I’m so very sorry this is happening to you and other authors. While I do notice what I perceive as typos, I just auto correct in my head and go on enjoying the book. Sometimes when a name is inadvertently switched I have to go back a bit to unconfuse myself but that’s on my brain and once I realize what happened, I just move on. I hope other readers will see this post and stop making a big deal about nothing. I love a lot of your books and I have a hard time understanding how others can even enjoy reading if all they’re doing is looking for possible errors.
I have read all of your books, under all of you names, and as many others have said above, your stories provide an escape for me – they lift my spirits, they give me insight into things I had not thought of, and they help me through bad days.
I am so sorry that the Amazon trolls are still sending typo reports. I don’t pay attention to them, as I expect a few in any well-written books; if a book has too many I simply don’t read any more of that author’s work. (the fact I’ve read all of yours can tell you that it’s not significant.)
All of my best wishes to you and hopes for improved days.
I am relieved to have never reported authors for typos [or anything else]. I’m sorry and grieved for all the harassment you’re getting from the picayune, pettifogging paperasserie [accent on “ass”]. Your books are a joy and a delight, that I savor over and over again, more than most others. Usages I might’ve questioned, I’ve learned to look up, and found out fascinating things.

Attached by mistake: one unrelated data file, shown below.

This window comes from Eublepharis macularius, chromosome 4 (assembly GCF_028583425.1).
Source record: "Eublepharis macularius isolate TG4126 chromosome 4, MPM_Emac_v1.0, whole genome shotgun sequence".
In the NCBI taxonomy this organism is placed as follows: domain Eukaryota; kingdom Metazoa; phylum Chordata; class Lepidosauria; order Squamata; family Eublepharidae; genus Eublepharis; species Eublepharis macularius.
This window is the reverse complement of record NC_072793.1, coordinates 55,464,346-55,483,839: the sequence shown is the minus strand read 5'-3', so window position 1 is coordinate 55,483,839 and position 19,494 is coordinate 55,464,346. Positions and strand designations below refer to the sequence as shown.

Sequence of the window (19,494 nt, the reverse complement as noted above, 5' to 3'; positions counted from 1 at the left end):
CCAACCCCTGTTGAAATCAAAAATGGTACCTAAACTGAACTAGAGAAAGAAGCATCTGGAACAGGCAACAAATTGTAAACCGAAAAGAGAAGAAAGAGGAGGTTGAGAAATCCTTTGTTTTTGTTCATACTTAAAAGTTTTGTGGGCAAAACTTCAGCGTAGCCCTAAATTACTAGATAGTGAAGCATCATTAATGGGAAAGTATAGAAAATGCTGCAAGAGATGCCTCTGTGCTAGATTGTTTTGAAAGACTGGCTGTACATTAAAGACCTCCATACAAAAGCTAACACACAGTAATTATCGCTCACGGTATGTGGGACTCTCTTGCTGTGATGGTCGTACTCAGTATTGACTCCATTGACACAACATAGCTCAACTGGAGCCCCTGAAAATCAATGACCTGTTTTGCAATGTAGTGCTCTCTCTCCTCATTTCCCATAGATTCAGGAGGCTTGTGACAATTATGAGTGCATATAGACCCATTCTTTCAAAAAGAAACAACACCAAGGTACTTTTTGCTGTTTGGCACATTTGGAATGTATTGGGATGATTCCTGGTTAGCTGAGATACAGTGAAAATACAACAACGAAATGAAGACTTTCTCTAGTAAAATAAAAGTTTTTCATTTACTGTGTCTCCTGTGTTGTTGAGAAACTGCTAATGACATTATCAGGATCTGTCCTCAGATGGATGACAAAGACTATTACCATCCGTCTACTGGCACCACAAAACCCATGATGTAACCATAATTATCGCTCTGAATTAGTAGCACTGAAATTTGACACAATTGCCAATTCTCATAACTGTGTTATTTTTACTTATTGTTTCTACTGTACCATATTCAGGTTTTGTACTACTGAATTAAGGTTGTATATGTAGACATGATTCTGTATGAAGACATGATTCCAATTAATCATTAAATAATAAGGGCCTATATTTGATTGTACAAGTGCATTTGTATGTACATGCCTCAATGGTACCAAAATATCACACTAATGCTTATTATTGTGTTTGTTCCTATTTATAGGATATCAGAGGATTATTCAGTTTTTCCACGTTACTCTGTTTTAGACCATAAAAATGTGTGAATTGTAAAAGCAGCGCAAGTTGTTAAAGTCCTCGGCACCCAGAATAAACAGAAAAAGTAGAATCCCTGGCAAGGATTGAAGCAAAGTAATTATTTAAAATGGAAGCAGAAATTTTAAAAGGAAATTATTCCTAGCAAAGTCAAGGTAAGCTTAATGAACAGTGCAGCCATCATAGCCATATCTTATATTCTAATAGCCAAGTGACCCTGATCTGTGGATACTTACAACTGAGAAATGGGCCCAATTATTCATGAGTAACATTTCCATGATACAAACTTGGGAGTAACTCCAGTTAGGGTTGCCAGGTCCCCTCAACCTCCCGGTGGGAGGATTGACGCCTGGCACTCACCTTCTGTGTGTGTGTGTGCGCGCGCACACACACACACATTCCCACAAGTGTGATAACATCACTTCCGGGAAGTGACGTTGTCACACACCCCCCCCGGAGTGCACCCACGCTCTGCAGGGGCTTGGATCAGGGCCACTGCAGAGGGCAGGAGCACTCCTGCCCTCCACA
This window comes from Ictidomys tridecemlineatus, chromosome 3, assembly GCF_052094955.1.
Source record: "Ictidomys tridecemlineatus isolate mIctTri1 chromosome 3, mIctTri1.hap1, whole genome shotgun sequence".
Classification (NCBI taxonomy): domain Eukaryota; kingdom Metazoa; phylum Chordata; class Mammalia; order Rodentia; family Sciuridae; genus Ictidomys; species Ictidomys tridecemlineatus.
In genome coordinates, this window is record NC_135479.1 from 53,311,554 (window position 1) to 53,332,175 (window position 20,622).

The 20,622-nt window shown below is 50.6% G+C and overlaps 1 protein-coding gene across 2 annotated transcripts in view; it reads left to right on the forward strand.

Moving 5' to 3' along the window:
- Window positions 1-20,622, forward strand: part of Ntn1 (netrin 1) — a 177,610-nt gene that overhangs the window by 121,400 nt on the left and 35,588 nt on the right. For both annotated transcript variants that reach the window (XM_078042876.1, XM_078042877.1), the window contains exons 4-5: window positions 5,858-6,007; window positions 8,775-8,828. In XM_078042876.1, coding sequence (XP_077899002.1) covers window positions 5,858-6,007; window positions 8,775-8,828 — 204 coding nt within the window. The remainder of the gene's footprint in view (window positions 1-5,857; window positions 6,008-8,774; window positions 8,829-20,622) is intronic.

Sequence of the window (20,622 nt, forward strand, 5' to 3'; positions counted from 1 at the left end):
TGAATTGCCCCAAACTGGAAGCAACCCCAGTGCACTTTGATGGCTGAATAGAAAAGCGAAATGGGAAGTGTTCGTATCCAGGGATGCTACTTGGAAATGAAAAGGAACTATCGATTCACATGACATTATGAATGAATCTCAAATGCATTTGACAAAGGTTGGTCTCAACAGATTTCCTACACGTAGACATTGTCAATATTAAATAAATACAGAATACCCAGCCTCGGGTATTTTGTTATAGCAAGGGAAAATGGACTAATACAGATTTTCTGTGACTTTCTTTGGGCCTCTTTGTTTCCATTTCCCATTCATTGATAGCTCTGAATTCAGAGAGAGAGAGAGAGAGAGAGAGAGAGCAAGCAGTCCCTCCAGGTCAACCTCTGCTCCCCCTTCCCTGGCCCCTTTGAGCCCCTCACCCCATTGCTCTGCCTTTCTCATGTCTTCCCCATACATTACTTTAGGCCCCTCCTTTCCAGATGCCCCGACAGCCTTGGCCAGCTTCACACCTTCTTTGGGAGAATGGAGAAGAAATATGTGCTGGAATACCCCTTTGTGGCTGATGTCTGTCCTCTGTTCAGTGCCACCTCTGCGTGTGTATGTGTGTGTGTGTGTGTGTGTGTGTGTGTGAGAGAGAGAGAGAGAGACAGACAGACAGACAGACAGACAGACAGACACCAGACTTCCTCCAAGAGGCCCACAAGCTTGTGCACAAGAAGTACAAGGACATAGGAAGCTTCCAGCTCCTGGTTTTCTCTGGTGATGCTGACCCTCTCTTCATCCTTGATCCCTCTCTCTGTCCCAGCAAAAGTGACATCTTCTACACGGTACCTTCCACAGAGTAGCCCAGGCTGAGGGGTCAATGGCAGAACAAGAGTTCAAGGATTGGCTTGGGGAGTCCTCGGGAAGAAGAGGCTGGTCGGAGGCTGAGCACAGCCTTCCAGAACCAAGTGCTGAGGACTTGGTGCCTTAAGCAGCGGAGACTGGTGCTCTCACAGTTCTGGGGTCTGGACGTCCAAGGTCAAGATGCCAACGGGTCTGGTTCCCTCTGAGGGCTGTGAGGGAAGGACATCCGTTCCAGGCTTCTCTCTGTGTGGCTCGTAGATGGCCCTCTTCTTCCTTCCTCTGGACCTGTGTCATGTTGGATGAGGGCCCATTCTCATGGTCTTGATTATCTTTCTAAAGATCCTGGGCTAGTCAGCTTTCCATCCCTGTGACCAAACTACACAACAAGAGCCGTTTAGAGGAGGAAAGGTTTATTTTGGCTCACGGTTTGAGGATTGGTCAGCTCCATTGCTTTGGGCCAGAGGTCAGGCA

I’m sorry for the anxiety and hassle, but so grateful for the time and effort you put in to the gift you share. Thank you for that.
I love your work! I buy your books, I read your books. I positively review your books! No one is perfect and I have written to Amazon to protest the unfair treatment of authors over someone else’s opinion of grammar! Please know that there are fans who love your work – just the way you write it!
You are awesome. Your work is awesome. And… I love that picture. You know, when I was at art school, we did an activity as part of a lecture. It was about gaining inspiration and we were given pictures of clouds or stains on carpets or canvas to interpret.
At the end we were informed that those who see other things in nature or in splotches have creative minds. I LIKE your interpretation too!! I saw it too when I stared at it for a minute or two.
Sorry for the disrespect and discouragement you are suffering and feeling.
I love your art! You should be celebrated. Give a kitty a hug. Xx
The Sneaky Kitty Critic
One of my friends interpreted it, but now tht I see the t-rex chilling with his turtle buddy, that is the formation now and forever XD
Miss Blain (I’ve read that using Ma’am is sometimes very not appreciated), if there’s anything I can do to help with your proofreading problems, please let me know. I have the time to read as needed (retired), and would be happy to assist one of my favorite writers.
I have stopped buying your books thru Amazon after hearing about your issues. I now buy thru Kobo. Please do not quit writing, I love your stories. I’ll just keep buying thru other sources